I haven't watched the movie Prince of Tides in many years, but one scene I've never forgotten is when the childrens' mother, sick of her hubby's bullying of her and her three kids, stirs dog food in with his meal. Watching it gave me a jolt of satisfaction, deepened by his oblivious delight in the doggy meal. I nearly stood up and cheered!
When I see something of this nature depicting a woman's rebellion at the abuse of her children, my heart skips a beat. The thing is, I can't begin to imagine my own mother playing that role. And it's not that she was a simpering, scaredy-cat, though if she had been her lack of action would have been more understandable. As it is I don't know what to call her particular brand of passivity.
If my mom wasn't afraid of my step-dad, her passivity was a choice wasn't it? I mean, she deliberately didn't rebel, not openly anyway. I'm sure she harbored her share of rebellious thoughts, but she never acted on any of them. I can't recall even one instance of her doing so.
She wasn't afraid of the man who bullied us all. Was she in collusion with him? I know that she laughed along with him when he mocked me, but I guess I've always thought she felt like she had to. But what if I'm looking at it wrong? It could be she laughed because she held me in as much disdain as he did.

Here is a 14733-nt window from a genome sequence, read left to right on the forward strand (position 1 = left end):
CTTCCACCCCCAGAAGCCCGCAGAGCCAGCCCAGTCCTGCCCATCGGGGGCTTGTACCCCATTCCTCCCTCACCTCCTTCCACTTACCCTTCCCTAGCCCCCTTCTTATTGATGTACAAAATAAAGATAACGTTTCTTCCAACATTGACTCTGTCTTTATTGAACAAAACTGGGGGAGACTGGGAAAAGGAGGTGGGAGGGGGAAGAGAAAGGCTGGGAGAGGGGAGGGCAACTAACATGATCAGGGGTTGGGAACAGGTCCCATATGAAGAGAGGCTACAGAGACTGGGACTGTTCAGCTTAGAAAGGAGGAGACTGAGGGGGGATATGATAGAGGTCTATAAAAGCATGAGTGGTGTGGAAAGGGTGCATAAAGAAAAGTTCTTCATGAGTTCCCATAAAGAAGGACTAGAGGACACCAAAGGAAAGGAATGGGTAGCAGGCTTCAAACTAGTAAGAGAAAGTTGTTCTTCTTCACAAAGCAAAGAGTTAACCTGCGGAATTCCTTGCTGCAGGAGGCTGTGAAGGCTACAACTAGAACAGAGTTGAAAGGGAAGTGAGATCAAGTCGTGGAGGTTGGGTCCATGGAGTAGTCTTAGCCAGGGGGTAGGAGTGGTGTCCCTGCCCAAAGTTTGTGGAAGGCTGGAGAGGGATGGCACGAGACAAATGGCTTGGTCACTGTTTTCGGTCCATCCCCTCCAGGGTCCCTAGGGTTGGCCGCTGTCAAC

Yesterday I spoke to the brother I haven't had contact with since my father died in 1999. He's the black sheep no one in the family has anything to do with. I've had to think this through long and hard, this getting in touch with him after all this time. For reasons I won't go into here, I've kept my distance from him all this time. And for other reasons, mainly because I so miss him, I've decided to reconnect. Seems like every few years there's some stray family member I'm reconnecting with! Such is the fallout of child abuse.
Anyway, my brother clearly misses our father as much as I do. When he began talking about our mother, he said, "I hate to say it, but you know she never was much of a mother."
She never was much of a mother. No, I agreed, she sure wasn't.
Odd how stating something so simply frees me somehow, so much more than when I go in circles trying to figure her out.
I'll never know what makes my mother tick. I'll never understand all I'd like to comprehend of my childhood. Perhaps it can be enough for me, at least for now, to simply state the obvious:
She never was much of a mother.